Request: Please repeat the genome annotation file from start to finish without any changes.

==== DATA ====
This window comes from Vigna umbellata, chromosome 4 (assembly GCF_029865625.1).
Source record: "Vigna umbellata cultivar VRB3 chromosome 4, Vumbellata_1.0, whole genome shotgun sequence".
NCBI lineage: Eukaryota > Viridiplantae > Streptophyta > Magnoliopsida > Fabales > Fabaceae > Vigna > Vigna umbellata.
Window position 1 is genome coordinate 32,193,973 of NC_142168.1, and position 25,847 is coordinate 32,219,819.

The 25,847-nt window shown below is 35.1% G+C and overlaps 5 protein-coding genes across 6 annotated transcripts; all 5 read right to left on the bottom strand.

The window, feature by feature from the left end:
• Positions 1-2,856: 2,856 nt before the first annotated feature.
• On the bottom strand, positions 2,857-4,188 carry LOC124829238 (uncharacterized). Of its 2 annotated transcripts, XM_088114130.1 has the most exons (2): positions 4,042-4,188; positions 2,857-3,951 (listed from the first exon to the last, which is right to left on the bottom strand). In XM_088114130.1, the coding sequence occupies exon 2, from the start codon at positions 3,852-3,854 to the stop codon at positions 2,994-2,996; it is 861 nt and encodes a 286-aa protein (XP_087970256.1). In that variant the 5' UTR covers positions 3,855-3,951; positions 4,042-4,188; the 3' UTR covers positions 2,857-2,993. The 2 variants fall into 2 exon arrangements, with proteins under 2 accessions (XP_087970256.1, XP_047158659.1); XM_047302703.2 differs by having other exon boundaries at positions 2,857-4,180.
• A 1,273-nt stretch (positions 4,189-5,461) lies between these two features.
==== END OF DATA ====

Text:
This window comes from Vigna umbellata, chromosome 4 (assembly GCF_029865625.1).
Source record: "Vigna umbellata cultivar VRB3 chromosome 4, Vumbellata_1.0, whole genome shotgun sequence".
NCBI lineage: Eukaryota > Viridiplantae > Streptophyta > Magnoliopsida > Fabales > Fabaceae > Vigna > Vigna umbellata.
Window position 1 is genome coordinate 32,193,973 of NC_142168.1, and position 25,847 is coordinate 32,219,819.

The 25,847-nt window shown below is 35.1% G+C and overlaps 5 protein-coding genes across 6 annotated transcripts; all 5 read right to left on the bottom strand.

The window, feature by feature from the left end:
• Positions 1-2,856: 2,856 nt before the first annotated feature.
• On the bottom strand, positions 2,857-4,188 carry LOC124829238 (uncharacterized). Of its 2 annotated transcripts, XM_088114130.1 has the most exons (2): positions 4,042-4,188; positions 2,857-3,951 (listed from the first exon to the last, which is right to left on the bottom strand). In XM_088114130.1, the coding sequence occupies exon 2, from the start codon at positions 3,852-3,854 to the stop codon at positions 2,994-2,996; it is 861 nt and encodes a 286-aa protein (XP_087970256.1). In that variant the 5' UTR covers positions 3,855-3,951; positions 4,042-4,188; the 3' UTR covers positions 2,857-2,993. The 2 variants fall into 2 exon arrangements, with proteins under 2 accessions (XP_087970256.1, XP_047158659.1); XM_047302703.2 differs by having other exon boundaries at positions 2,857-4,180.
• A 1,273-nt stretch (positions 4,189-5,461) lies between these two features.